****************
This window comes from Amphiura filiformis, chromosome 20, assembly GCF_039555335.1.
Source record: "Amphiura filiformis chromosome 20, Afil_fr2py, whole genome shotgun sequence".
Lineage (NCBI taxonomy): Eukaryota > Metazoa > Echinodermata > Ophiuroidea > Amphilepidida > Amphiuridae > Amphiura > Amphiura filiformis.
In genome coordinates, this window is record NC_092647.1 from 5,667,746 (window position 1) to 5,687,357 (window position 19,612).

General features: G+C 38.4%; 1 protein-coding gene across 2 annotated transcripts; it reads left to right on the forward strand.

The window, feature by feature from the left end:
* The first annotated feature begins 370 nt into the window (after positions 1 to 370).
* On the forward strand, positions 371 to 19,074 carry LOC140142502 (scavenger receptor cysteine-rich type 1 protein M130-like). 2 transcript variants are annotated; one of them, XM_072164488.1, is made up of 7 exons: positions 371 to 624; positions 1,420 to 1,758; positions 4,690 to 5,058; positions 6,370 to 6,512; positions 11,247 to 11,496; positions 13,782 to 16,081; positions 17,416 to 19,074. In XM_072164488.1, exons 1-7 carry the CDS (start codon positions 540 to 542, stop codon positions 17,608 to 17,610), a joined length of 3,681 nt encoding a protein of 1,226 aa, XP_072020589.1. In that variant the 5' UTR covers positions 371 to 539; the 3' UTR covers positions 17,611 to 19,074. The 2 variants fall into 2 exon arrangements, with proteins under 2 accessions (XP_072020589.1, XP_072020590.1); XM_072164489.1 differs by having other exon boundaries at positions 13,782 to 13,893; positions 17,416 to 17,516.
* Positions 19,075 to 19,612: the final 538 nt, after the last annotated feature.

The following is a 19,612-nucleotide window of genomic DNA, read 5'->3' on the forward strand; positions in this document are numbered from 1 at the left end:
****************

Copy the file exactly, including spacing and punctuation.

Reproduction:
This window comes from Amphiura filiformis, chromosome 20, assembly GCF_039555335.1.
Source record: "Amphiura filiformis chromosome 20, Afil_fr2py, whole genome shotgun sequence".
Lineage (NCBI taxonomy): Eukaryota > Metazoa > Echinodermata > Ophiuroidea > Amphilepidida > Amphiuridae > Amphiura > Amphiura filiformis.
In genome coordinates, this window is record NC_092647.1 from 5,667,746 (window position 1) to 5,687,357 (window position 19,612).

General features: G+C 38.4%; 1 protein-coding gene across 2 annotated transcripts; it reads left to right on the forward strand.

The window, feature by feature from the left end:
* The first annotated feature begins 370 nt into the window (after positions 1 to 370).
* On the forward strand, positions 371 to 19,074 carry LOC140142502 (scavenger receptor cysteine-rich type 1 protein M130-like). 2 transcript variants are annotated; one of them, XM_072164488.1, is made up of 7 exons: positions 371 to 624; positions 1,420 to 1,758; positions 4,690 to 5,058; positions 6,370 to 6,512; positions 11,247 to 11,496; positions 13,782 to 16,081; positions 17,416 to 19,074. In XM_072164488.1, exons 1-7 carry the CDS (start codon positions 540 to 542, stop codon positions 17,608 to 17,610), a joined length of 3,681 nt encoding a protein of 1,226 aa, XP_072020589.1. In that variant the 5' UTR covers positions 371 to 539; the 3' UTR covers positions 17,611 to 19,074. The 2 variants fall into 2 exon arrangements, with proteins under 2 accessions (XP_072020589.1, XP_072020590.1); XM_072164489.1 differs by having other exon boundaries at positions 13,782 to 13,893; positions 17,416 to 17,516.
* Positions 19,075 to 19,612: the final 538 nt, after the last annotated feature.

The following is a 19,612-nucleotide window of genomic DNA, read 5'->3' on the forward strand; positions in this document are numbered from 1 at the left end: